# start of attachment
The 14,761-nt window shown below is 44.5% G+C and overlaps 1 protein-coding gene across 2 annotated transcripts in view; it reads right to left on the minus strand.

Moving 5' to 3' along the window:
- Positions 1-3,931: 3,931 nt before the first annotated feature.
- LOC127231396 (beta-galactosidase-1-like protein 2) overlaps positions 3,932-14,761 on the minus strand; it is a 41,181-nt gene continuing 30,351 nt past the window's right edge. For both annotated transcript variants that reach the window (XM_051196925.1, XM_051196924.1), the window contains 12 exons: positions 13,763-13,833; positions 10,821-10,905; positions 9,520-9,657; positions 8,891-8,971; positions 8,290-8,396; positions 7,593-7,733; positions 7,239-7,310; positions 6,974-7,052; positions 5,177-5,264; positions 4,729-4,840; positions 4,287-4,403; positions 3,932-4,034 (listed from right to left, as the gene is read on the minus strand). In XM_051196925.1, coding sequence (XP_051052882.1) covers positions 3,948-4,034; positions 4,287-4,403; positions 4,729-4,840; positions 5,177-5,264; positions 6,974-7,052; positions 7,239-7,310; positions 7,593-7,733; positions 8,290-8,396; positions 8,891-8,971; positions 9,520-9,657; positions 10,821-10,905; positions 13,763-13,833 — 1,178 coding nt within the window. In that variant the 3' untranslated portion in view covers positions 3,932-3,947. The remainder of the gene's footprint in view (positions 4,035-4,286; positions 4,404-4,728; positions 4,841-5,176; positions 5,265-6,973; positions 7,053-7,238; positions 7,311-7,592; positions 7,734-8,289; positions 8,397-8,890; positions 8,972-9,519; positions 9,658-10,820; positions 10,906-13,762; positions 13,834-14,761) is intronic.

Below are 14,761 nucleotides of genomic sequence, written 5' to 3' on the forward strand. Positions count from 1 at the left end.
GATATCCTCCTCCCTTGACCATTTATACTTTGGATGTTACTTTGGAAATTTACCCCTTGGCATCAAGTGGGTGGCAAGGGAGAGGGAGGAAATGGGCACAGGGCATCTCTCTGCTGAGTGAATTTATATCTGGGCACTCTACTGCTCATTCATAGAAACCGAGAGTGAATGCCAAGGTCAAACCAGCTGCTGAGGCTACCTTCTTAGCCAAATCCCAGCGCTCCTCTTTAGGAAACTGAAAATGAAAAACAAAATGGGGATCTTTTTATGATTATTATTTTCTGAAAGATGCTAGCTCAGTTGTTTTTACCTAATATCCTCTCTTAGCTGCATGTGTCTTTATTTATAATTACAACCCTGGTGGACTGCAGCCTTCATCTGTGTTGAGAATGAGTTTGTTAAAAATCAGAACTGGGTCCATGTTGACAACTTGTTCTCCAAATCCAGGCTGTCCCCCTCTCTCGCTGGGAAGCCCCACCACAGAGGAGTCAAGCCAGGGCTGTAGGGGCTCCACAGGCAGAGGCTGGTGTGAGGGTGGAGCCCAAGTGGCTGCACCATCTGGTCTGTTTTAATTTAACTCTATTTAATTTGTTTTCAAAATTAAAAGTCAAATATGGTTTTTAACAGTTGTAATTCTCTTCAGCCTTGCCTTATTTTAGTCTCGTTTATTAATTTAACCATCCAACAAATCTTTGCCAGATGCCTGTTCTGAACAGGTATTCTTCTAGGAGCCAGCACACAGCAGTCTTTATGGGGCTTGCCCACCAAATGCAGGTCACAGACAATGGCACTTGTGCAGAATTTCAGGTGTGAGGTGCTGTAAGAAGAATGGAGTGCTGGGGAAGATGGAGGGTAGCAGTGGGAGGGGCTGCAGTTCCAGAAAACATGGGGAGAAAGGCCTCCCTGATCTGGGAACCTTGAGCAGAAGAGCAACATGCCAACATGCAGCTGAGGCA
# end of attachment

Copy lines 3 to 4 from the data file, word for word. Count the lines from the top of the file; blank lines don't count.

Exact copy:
- Positions 1-3,931: 3,931 nt before the first annotated feature.
- LOC127231396 (beta-galactosidase-1-like protein 2) overlaps positions 3,932-14,761 on the minus strand; it is a 41,181-nt gene continuing 30,351 nt past the window's right edge. For both annotated transcript variants that reach the window (XM_051196925.1, XM_051196924.1), the window contains 12 exons: positions 13,763-13,833; positions 10,821-10,905; positions 9,520-9,657; positions 8,891-8,971; positions 8,290-8,396; positions 7,593-7,733; positions 7,239-7,310; positions 6,974-7,052; positions 5,177-5,264; positions 4,729-4,840; positions 4,287-4,403; positions 3,932-4,034 (listed from right to left, as the gene is read on the minus strand). In XM_051196925.1, coding sequence (XP_051052882.1) covers positions 3,948-4,034; positions 4,287-4,403; positions 4,729-4,840; positions 5,177-5,264; positions 6,974-7,052; positions 7,239-7,310; positions 7,593-7,733; positions 8,290-8,396; positions 8,891-8,971; positions 9,520-9,657; positions 10,821-10,905; positions 13,763-13,833 — 1,178 coding nt within the window. In that variant the 3' untranslated portion in view covers positions 3,932-3,947. The remainder of the gene's footprint in view (positions 4,035-4,286; positions 4,404-4,728; positions 4,841-5,176; positions 5,265-6,973; positions 7,053-7,238; positions 7,311-7,592; positions 7,734-8,289; positions 8,397-8,890; positions 8,972-9,519; positions 9,658-10,820; positions 10,906-13,762; positions 13,834-14,761) is intronic.